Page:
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Kañiwa: A “New” Gluten-Free Ancient Grain

Always on the lookout for healthy grains for my gluten-free lifestyle, I came across a new one recently: Kañiwa. Well, actually it is really quite old.

Gluten-Free Kaniwa Boosts Nutrients in Salads

Gluten-Free Kaniwa Boosts Nutrients in Salads

Pronounced “ka-nyi-wa,” it is a cousin to quinoa, but only one-third the size of a quinoa seed. Notice I said “seed.” Technically, both quinoa and Kañiwa are seeds of a plant and are members of the goosefoot family which also includes beets, Swiss chard, and spinach. But we usually include seeds when we discuss grains because we cook them like grains. So, when I say “grains” I include seeds, as well.

Why Should You Eat Kañiwa? Like amaranth, quinoa, sorghum, and teff?Kañiwa is an ancient grain. It was originally cultivated thousands of years ago in the Andes of South America and was prized for its ability to thrive in harsh conditions as well as its nutritional content. It contains 16% protein, the highest of any grain, and has more fiber and antioxidant density than quinoa, which was considered to be the healthiest grain on earth. Kañiwa also has significant levels of calcium, zinc, and iron. In other words, it is just plain good for you!

Kañiwa is considered to be a whole grain because nothing has been removed during processing so I count it toward my daily intake of whole grains, which should be 3 to 5 servings (some experts recommend 6 servings) daily. Remember, 1/2 cup cooked whole grains is one serving so you only need to eat 1 ½ cups of cooked grains to reach the minimum. Not hard, considering today’s mega-portions.

How Can You Eat Kañiwa? The answer is “any way you want.” Its pleasing, nutty flavor won’t overpower other foods. One of the easiest ways to eat the whole grains is to cook it in water or broth, just like rice, for about 15 minutes, and then refrigerate it. Then eat it:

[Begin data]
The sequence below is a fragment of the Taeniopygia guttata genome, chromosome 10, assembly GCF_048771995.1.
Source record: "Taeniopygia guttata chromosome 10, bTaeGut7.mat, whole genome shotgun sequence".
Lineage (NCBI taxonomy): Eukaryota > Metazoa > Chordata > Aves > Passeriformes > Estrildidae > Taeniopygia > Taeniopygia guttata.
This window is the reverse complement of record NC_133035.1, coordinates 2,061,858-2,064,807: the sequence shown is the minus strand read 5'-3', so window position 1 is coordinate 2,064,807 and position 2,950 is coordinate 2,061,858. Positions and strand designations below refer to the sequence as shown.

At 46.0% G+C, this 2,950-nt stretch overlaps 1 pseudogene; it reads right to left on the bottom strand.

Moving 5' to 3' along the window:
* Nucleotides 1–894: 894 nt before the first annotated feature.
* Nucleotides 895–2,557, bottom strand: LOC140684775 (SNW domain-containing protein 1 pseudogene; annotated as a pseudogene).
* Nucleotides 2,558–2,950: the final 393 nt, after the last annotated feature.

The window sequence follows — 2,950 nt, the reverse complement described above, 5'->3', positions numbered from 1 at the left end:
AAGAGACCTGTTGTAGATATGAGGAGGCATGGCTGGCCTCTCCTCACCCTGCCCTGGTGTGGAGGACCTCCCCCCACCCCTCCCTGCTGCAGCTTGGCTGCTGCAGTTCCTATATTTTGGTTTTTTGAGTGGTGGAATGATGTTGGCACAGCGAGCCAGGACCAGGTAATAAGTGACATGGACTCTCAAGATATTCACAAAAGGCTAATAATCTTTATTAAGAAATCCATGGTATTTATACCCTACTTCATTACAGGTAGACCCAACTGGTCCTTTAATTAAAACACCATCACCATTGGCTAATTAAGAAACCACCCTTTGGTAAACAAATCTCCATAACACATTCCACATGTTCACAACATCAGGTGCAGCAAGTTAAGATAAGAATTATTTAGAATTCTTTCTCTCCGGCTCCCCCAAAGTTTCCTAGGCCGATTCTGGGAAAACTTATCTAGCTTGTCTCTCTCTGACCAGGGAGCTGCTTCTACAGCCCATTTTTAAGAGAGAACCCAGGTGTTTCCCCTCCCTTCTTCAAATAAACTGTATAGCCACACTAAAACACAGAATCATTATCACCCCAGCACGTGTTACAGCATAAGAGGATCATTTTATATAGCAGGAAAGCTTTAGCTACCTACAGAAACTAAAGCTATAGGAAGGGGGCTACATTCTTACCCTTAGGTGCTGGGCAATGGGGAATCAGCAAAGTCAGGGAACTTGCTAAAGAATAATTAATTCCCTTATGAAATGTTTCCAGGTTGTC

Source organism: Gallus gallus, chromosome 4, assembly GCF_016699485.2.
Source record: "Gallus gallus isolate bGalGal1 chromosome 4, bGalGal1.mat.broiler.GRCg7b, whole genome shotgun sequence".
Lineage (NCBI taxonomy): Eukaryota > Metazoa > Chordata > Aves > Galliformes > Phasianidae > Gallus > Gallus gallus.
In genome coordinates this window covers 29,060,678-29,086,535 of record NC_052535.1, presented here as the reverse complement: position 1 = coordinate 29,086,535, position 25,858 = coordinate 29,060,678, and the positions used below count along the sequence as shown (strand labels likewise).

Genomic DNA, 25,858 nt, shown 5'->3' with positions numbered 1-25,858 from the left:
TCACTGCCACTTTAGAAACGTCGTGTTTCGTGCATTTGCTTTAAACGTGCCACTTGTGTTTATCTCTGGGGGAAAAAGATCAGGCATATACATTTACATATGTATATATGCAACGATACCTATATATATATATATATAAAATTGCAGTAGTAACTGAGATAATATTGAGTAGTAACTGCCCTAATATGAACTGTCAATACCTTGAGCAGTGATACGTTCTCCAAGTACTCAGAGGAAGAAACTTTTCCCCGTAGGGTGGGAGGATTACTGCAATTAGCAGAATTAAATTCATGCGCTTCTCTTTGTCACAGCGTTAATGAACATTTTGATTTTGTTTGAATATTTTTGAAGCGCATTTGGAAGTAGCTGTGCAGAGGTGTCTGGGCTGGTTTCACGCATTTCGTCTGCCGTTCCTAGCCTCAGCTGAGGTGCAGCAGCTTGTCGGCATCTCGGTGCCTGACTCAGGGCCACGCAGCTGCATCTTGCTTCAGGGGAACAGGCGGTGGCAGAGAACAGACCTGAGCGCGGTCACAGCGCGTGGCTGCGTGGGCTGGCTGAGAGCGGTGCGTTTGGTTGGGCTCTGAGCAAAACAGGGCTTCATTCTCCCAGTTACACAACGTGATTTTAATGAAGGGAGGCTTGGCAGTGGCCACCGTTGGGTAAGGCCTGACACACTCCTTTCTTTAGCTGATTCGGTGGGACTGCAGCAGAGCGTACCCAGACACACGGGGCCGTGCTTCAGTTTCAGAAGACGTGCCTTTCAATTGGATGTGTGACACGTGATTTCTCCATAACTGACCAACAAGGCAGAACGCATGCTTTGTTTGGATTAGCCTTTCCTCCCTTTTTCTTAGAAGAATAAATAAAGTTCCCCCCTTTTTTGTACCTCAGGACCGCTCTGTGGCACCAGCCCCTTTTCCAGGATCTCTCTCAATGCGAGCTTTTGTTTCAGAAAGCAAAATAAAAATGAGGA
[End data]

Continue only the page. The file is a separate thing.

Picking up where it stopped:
• as hot cereal (or tossed into other hot cereals)

•on top of mixed green salads (see photo) or as grain salads such as Tabbouleh

•in smoothies

•in puddings

• added to baked goods, perhaps ¼ to ½ cup in muffin or bread batter or perhaps waffle or pancake batter. It adds important protein and fiber, especially if our flour blends have lots of starches. The seeds are a dark color, so use it in items where this won’t hinder the food’s appearance.

Kañiwa is also available as flour for baking, so treat it the same way as other gluten-free protein flours. For example, use it as part of your gluten-free flour blend in:

•breads, muffins, and flatbreads

•bars, brownies, cakes, and cookies

•pancakes and waffles, or anything else you can think of

Again, just like the grains, the flour is darker in color (light brown) so I use it in darker baked goods such as chocolate desserts, darker breads such as Pumpernickel, or bars such as brownies or gingerbread. To get started, simply try adding ¼ cup to the batter or dough of your favorite recipe. With this little amount, you won’t need to adjust the liquids. Then next time, add more flour but, depending on the recipe, you will probably need to add more liquid.  You might increase the amount to the point where Kañiwa replaces all of the protein flour (e.g. sorghum, brown rice flour, or bean flour in your flour blend). Like any new ingredient, you can experiment to see what you and your family like.

Where Can You Buy Kañiwa? Look for Kañiwa in natural food stores, specialty stores, and online. The primary brands are Roland and Zocalo Gourmet. Store it in a dark, dry place and enjoy one of nature’s most nutritious foods.

4 comments to Kañiwa: A “New” Gluten-Free Ancient Grain

  • Lisa

    I recently bought some Kaniwa and threw some uncooked into my homemade granola. It is really good. Then I put some in my orange juice. I normally put chia seeds so I thought I’d try Kaniwa, they of course don’t absorb the liquid like chia, but it was fine. Then I thought, I wonder if you should eat them raw, and I have looked and can’t see where anyone else is eating them raw. Do you know if you should or shouldn’t and if there is a difference in the nutritional value? Lisa

  • Mary McAdam

    Do you have a recipe for Kaniwa bread?

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